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Women's Emancipation and Civil Society OrganisationsChallenging or Maintaining the Status Quo?$
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Christina Schwabenland, Chris Lange, Jenny Onyx, and Sachiko Nakagawa

Print publication date: 2016

Print ISBN-13: 9781447324775

Published to Policy Press Scholarship Online: May 2017

DOI: 10.1332/policypress/9781447324775.001.0001

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Working within associations: recognition in the public space for women?

Working within associations: recognition in the public space for women?

Chapter:
(p.277) Thirteen Working within associations: recognition in the public space for women?
Source:
Women's Emancipation and Civil Society Organisations
Author(s):

Annie Dussuet

Érika Flahault

Publisher:
Policy Press
DOI:10.1332/policypress/9781447324775.003.0013

Today, working in paid employment is the norm for women in France, and many of them are working in associations, which the authors regard as a specific type of civil society organisations. In this chapter, the authors enquire whether working in associations can lead to women’s emancipation. Firstly, they show that associations play an important economic role for women and create a particularly distinctive relationship to work, but they also emphasise the poor quality of the jobs in which women are disproportionately represented. The authors then discuss the effects of women’s employment in associations in terms of emancipation: they suggest that associations tend to maintain gendered norms rather than challenging them even when the organisations are feminist oriented. The risk is then that women may not achieve real recognition for their contribution unless the associations engage in a clear policy in favour of equality between men and women.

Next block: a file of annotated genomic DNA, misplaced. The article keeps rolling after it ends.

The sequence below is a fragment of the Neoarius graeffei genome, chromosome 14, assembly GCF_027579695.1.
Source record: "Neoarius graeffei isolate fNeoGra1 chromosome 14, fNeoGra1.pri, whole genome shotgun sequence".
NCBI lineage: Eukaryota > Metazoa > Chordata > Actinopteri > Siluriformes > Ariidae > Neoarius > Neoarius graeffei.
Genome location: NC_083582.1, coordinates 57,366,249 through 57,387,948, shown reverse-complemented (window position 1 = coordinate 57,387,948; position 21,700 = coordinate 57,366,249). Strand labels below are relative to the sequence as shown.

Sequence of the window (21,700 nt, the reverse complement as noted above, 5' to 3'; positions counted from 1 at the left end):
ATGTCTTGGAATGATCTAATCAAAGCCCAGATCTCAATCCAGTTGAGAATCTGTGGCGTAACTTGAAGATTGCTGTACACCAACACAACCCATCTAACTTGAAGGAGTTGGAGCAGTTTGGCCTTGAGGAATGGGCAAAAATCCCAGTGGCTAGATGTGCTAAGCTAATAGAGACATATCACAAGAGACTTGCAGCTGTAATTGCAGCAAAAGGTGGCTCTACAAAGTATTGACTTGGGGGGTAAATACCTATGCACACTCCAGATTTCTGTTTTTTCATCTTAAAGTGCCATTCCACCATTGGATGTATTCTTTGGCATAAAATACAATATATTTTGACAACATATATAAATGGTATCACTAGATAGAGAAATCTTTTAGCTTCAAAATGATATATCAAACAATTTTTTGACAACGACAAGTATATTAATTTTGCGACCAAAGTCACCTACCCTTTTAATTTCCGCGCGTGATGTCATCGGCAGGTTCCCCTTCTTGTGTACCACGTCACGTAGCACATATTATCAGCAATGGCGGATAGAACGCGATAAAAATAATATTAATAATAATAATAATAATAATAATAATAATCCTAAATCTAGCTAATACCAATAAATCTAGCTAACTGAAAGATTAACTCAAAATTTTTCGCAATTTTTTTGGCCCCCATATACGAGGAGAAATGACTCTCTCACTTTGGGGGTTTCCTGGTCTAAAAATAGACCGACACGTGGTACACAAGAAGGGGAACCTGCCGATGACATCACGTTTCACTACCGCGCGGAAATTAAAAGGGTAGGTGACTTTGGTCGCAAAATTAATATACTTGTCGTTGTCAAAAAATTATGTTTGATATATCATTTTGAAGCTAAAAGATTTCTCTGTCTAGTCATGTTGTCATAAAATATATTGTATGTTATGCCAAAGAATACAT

Keywords:   work, employment, gendered norms, recognition, associations, women, emancipation

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